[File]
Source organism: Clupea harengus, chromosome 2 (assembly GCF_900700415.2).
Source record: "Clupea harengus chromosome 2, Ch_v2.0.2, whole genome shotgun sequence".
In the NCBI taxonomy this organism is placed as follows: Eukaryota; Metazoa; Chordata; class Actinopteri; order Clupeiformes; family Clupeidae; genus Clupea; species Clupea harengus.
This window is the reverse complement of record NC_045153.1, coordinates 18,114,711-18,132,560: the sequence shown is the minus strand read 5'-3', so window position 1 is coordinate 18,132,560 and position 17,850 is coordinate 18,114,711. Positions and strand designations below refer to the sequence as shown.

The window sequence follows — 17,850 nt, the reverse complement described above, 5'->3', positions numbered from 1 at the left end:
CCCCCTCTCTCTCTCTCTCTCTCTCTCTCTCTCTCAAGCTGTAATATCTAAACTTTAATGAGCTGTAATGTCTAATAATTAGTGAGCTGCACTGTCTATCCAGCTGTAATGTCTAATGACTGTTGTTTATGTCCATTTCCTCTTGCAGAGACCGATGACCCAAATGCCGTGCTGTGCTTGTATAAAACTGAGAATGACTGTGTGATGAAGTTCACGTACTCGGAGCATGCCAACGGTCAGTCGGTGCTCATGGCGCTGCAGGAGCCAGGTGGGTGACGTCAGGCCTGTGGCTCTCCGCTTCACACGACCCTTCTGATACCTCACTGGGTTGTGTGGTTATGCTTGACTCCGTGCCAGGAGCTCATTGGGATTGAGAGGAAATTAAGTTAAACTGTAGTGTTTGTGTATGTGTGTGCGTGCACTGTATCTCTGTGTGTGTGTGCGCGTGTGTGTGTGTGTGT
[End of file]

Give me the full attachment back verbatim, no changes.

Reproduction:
Source organism: Clupea harengus, chromosome 2 (assembly GCF_900700415.2).
Source record: "Clupea harengus chromosome 2, Ch_v2.0.2, whole genome shotgun sequence".
In the NCBI taxonomy this organism is placed as follows: Eukaryota; Metazoa; Chordata; class Actinopteri; order Clupeiformes; family Clupeidae; genus Clupea; species Clupea harengus.
This window is the reverse complement of record NC_045153.1, coordinates 18,114,711-18,132,560: the sequence shown is the minus strand read 5'-3', so window position 1 is coordinate 18,132,560 and position 17,850 is coordinate 18,114,711. Positions and strand designations below refer to the sequence as shown.

The window sequence follows — 17,850 nt, the reverse complement described above, 5'->3', positions numbered from 1 at the left end:
CCCCCTCTCTCTCTCTCTCTCTCTCTCTCTCTCTCAAGCTGTAATATCTAAACTTTAATGAGCTGTAATGTCTAATAATTAGTGAGCTGCACTGTCTATCCAGCTGTAATGTCTAATGACTGTTGTTTATGTCCATTTCCTCTTGCAGAGACCGATGACCCAAATGCCGTGCTGTGCTTGTATAAAACTGAGAATGACTGTGTGATGAAGTTCACGTACTCGGAGCATGCCAACGGTCAGTCGGTGCTCATGGCGCTGCAGGAGCCAGGTGGGTGACGTCAGGCCTGTGGCTCTCCGCTTCACACGACCCTTCTGATACCTCACTGGGTTGTGTGGTTATGCTTGACTCCGTGCCAGGAGCTCATTGGGATTGAGAGGAAATTAAGTTAAACTGTAGTGTTTGTGTATGTGTGTGCGTGCACTGTATCTCTGTGTGTGTGTGCGCGTGTGTGTGTGTGTGT